Ah, the postcard show. Harbinger of Spring, fair steward of Fall. It seemed to be a bit under-attended this time, and I had the usual brain fog after an hour – all the cards look the same, and you began to wonder why anyone would ever buy a linen card of some rocks heaped in the desert, let along send it, let alone buy it 50 years later. I found a few things, of course; more motels, alas, which means more updating of the motel site. (Next summer.) More restaurants, hurrah, for the upcoming remade 50s restaurant site. A few more Minneapolis cards, some Fargo cards, and my new favorite genre: boring downtowns of bump-in-the-road hamlets.
Here’s a card of downtown Carrington, North Dakota. It’s the Buchanan Hotel.
I’m sure the building is still there. If I could I’d get in the Element tomorrow and drive there, just to see. It’s been too long since I wandered around the vast expanse of North Dakota, and fall is a good time. They’re all good, I suppose; North Dakota is one of those places that expresses all the beauty and bleakness of the world in the course of a single year. You stand at the crossroads of a small town in June and wonder why anyone would leave, and you stand at the same place in January and wonder why anyone would stay.
It yields details, as the best ones do:
Note the Coast-to-Coast sign. Or don't; it's not obligatory, I suppose. That's a chain I'd completely forgotten. It merged with others and joined the TrueValue conglomerate, a chain for whom Paul Harvey shilled for many a year. It's a reminder that the halcyon days of the Perfect Small Town, filled with Mr. Druckers running their own independent stores, dagnabbit, weren't so. The chains came early.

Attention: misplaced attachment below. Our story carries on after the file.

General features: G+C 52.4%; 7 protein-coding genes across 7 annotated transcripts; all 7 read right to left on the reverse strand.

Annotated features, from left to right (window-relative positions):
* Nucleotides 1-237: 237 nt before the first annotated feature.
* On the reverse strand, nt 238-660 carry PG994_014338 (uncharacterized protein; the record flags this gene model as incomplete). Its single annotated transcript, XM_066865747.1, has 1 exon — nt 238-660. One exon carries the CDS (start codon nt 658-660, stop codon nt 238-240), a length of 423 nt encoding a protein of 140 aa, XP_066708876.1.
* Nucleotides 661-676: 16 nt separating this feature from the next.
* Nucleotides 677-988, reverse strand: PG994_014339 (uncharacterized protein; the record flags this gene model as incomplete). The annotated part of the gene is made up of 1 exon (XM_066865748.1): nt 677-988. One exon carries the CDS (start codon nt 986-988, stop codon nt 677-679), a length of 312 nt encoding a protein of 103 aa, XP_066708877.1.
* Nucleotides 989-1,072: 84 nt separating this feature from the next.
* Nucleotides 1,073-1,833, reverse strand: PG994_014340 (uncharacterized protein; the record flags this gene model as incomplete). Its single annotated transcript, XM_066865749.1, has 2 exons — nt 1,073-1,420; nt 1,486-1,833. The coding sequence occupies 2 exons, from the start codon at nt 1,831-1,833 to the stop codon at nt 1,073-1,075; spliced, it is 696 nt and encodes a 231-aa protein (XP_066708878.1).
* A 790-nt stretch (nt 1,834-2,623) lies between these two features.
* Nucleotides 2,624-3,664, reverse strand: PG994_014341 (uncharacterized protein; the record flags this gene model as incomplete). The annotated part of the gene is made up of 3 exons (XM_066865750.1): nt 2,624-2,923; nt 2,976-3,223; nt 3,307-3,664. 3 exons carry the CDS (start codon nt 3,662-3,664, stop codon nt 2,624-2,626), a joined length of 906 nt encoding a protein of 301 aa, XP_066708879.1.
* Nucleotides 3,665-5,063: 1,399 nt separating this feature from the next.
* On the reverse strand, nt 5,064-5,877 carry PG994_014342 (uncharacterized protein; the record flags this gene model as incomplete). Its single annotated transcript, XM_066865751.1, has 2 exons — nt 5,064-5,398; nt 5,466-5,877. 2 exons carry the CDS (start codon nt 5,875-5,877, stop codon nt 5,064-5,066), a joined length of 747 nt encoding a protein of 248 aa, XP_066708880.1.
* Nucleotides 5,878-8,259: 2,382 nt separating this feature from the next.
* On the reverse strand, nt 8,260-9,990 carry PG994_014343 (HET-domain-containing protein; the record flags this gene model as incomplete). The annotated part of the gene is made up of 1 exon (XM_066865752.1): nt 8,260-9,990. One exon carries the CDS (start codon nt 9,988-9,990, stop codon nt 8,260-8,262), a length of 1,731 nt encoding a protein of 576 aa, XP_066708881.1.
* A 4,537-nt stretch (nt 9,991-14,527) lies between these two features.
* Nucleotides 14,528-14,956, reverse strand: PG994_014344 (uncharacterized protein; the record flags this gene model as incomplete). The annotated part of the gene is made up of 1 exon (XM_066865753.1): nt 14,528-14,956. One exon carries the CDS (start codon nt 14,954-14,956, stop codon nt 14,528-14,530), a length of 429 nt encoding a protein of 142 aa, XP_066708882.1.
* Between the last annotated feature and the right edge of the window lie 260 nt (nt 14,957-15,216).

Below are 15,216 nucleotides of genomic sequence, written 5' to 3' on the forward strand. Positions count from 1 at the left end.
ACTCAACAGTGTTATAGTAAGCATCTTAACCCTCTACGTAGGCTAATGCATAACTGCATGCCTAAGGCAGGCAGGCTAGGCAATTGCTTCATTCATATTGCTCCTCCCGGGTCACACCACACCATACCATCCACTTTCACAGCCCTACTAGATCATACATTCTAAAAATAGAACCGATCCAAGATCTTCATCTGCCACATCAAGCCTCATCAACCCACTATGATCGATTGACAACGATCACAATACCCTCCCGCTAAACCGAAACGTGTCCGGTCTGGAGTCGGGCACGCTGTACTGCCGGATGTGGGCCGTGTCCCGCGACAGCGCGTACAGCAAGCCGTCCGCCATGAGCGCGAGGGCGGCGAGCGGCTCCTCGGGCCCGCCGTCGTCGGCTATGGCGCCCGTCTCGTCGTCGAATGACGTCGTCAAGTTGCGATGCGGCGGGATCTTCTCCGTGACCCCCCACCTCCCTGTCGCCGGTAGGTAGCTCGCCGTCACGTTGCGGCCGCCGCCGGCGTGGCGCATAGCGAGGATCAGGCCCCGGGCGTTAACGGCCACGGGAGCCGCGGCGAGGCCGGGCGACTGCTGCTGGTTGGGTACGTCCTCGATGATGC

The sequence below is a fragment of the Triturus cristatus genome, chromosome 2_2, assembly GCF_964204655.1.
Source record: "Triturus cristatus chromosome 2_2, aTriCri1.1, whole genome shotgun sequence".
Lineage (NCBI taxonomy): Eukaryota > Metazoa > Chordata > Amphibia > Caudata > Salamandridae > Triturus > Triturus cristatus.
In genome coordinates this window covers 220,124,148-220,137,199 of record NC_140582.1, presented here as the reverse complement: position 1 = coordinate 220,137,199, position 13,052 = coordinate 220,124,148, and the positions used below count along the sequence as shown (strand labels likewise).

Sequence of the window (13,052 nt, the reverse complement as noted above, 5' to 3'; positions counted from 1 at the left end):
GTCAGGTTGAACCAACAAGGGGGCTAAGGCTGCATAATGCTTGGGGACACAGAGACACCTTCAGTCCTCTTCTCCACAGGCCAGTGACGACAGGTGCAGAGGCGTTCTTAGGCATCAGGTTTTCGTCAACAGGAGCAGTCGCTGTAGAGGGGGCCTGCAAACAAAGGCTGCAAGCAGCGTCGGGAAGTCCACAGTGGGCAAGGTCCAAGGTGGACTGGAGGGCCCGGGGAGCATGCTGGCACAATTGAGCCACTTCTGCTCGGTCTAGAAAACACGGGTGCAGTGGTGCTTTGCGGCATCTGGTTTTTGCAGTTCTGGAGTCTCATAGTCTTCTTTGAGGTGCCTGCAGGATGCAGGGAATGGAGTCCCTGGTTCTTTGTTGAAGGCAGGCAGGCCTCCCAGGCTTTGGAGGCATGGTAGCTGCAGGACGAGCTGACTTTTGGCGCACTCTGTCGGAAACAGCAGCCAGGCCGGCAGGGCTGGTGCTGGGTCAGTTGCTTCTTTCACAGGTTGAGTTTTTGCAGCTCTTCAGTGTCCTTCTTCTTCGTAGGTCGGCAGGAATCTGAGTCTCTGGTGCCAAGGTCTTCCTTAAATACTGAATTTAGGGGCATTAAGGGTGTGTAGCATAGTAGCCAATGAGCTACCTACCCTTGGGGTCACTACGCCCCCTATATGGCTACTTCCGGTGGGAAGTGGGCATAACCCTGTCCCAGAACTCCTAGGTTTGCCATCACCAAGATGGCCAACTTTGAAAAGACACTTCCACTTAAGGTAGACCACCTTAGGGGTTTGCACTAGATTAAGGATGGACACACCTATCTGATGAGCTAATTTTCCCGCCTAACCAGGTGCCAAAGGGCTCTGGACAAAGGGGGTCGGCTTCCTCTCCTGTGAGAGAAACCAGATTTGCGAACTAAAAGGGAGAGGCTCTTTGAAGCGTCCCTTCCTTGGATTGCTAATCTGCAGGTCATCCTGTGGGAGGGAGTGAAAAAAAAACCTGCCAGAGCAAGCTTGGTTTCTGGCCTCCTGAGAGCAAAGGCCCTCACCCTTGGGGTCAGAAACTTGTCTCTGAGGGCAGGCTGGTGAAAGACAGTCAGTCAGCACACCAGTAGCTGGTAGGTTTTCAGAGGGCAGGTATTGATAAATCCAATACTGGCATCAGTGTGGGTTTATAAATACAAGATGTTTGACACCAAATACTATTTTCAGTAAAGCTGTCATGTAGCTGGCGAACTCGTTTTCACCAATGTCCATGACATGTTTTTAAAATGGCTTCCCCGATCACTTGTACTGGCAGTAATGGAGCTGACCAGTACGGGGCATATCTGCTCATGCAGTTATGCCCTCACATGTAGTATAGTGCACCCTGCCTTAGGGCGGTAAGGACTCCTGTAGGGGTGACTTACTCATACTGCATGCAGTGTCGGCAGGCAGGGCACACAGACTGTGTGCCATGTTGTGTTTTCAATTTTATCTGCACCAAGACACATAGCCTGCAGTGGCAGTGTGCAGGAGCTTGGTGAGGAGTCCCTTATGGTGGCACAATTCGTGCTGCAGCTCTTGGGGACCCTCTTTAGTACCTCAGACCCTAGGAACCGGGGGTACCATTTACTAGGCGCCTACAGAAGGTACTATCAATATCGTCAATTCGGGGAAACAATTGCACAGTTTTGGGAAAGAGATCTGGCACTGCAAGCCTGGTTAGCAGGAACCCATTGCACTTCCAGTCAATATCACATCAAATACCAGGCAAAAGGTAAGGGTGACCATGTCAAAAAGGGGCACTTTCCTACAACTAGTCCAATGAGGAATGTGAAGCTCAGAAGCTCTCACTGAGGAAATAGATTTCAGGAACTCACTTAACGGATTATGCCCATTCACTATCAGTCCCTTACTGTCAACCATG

Barely visible on the left below, the old phone company logo. See, children, in the days before cell phones, you had to find a phone to make a call. If you couldn't find one you just had to shout.
Albuquerque. (Not boring or small, just in case any Albuquerquians are insulted.) I found this in a “Route 66” bin. Depending on the whims of the fellow selling the stuff, you could find it in New Mexico, Main Streets or YMCA or any other particular fetish people collect. The tall building is the old First National Bank Building.
I'd file it under Reddy Kilowatt:
Look at these details. Every city used to look like this. Now they all look like they hit the MUTE button.
This is just wild. More:
From the looks of the Googleye, the Bank Building is the only survivor.
Step right up and say hello to Pecos, Texas. Google-maps wise, it's one of those towns that looks better in maps view than satellite view. You'd like to think there were more flattering angles, but if so, why choose this?
You could get Marfak at Texaco in Pecos. Two-thirds of that sentence will be incomprehensible to most folk in fifty years, perhaps.
Moose Lake, Minnesota:
See that yellow sign on the left? That's the Coast to Coast logo.
The old sign for the Fair Store; the Red Owl – it’s remarkable to think that places like these flowered by the hundred, by the thousands, all across the Midwest, and in every one of them people felt and though and wept and sang and worried and exulted and went about their days, remote from the big cities that occupy center stage in the history books. The sheer weight of human experience – however minor or rote – you can glean from one of these cards is almost overwhelming; you can imagine a novel’s worth of stories from one person glimpsed in a car at the edge of the picture, and extrapolate outwards until the volume of lives silenced by time becomes almost unendurable.
Good for us we don't have endure them, then. It’s not necessary to have one’s story remembered in order to justify your life. We don’t really need to know that Elmer Johnson, 51, shivered and cursed as he got into his car on the morning of Feb 21, 1962, and drove down to the insurance office to sign a policy before he headed to the bank. But you’d love to know what he was thinking. I’d love to know what they all were thinking. But those things stay on the private side of the bone.
Of course, these things are mysterious only because they're, well, mysteries. When someone actually types up those thoughts and put s them on MySpace, no one cares.
New Matchbook; I also redid Stagworld to fit the 21st century, and added a few things. See you at buzz.mn. Tomorrow: movies and The War.